The 43-year-old former Russian agent turned Kremlin critic pointed his finger directly at Vladimir Putin, then as now, Russia's strongman president.
"You may succeed in silencing me but that silence comes at a price," Litvinenko said in the statement from his deathbed.
"You may succeed in silencing one man but the howl of protest from around the world will reverberate, Mr. Putin, in your ears for the rest of your life."
It's an allegation the Kremlin has never really managed to shake off.
Officials have always dismissed the charge as "nonsense," but suspicions linger.
The Kremlin's case isn't much helped by the compelling evidence against it.
The poison used to kill Litvinenko is a rare radioactive isotope, polonium-210. It occurs naturally, but scientists say the high concentrations found in the Litvinenko case indicate production at a nuclear reactor, or perhaps a particle accelerator.
The kinds of facilities, in other words, controlled by a state.
Russia isn't the only country capable of producing polonium-210. But the radioactive trail left by the substance -- literally a trail of detectable radioactive material -- was traced across London, while three British Airways aircraft that had flown a number of routes, including London to Moscow, were reported to be contaminated with small traces of an unnamed radioactive substance.
The two prime suspects in the poisoning, Andrei Lugavoi and Dmitry Kovtun, are Russian nationals. Both are former agents of the Russian security services. But both deny involvement and the Russian government refuses to extradite either to Britain to face trial.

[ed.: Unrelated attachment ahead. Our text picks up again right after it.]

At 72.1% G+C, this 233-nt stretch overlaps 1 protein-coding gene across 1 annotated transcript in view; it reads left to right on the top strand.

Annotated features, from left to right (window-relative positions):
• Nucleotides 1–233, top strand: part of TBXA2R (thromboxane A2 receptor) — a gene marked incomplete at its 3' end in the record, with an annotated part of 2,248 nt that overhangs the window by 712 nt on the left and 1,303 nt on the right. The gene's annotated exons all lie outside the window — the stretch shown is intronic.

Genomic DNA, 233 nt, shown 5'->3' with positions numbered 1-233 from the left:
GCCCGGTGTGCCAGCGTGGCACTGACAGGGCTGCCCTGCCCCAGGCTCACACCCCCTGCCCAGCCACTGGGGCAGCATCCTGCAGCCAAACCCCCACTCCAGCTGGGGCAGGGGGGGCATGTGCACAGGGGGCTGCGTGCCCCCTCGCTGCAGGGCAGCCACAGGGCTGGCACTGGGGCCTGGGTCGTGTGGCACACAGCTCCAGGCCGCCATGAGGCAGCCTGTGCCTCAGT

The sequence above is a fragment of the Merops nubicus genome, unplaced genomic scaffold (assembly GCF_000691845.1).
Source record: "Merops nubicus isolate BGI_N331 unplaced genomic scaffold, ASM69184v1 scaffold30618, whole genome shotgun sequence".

Litvinenko had many enemies. He was a former agent of the Russian Federal Security Service, the FSB, the post-Soviet successor of the feared KGB.
His last job at the agency was heading up its anti-corruption department. It was in the chaos of the 1990s, in the aftermath of the collapse of the Soviet Union that may well have brought him into conflict with ruthless colleagues.
After leaving the FSB, he blamed the service for orchestrating a series of apartment bombings in Russia in 1999 that left hundreds dead and led to Russia's invasion of Chechnya later that year.
Litvinenko's wife also claimed her husband was in the pay of the British security services after moving to the UK in 2000.
All or any of the above may have been sufficient reason to kill a man seen by his former FSB colleagues as a traitor.
There are some questions that even the public inquiry now underway in Britain may never be able to answer.
Why, for instance was polonium-210 chosen to kill Litvinenko? It would have been a costly and complicated task to produce the quantity used in the murder. A bullet would have been much cheaper.
Perhaps the killers hoped it would not have been detected by British investigators. Or perhaps they wanted to send a message, pointing the police towards an executioner they knew would never be held to account?
But the biggest question of all is whether the killing was ordered by the state, or was the work of rogue elements within it.
Perhaps only President Putin, himself a former KGB agent, has the answer to that.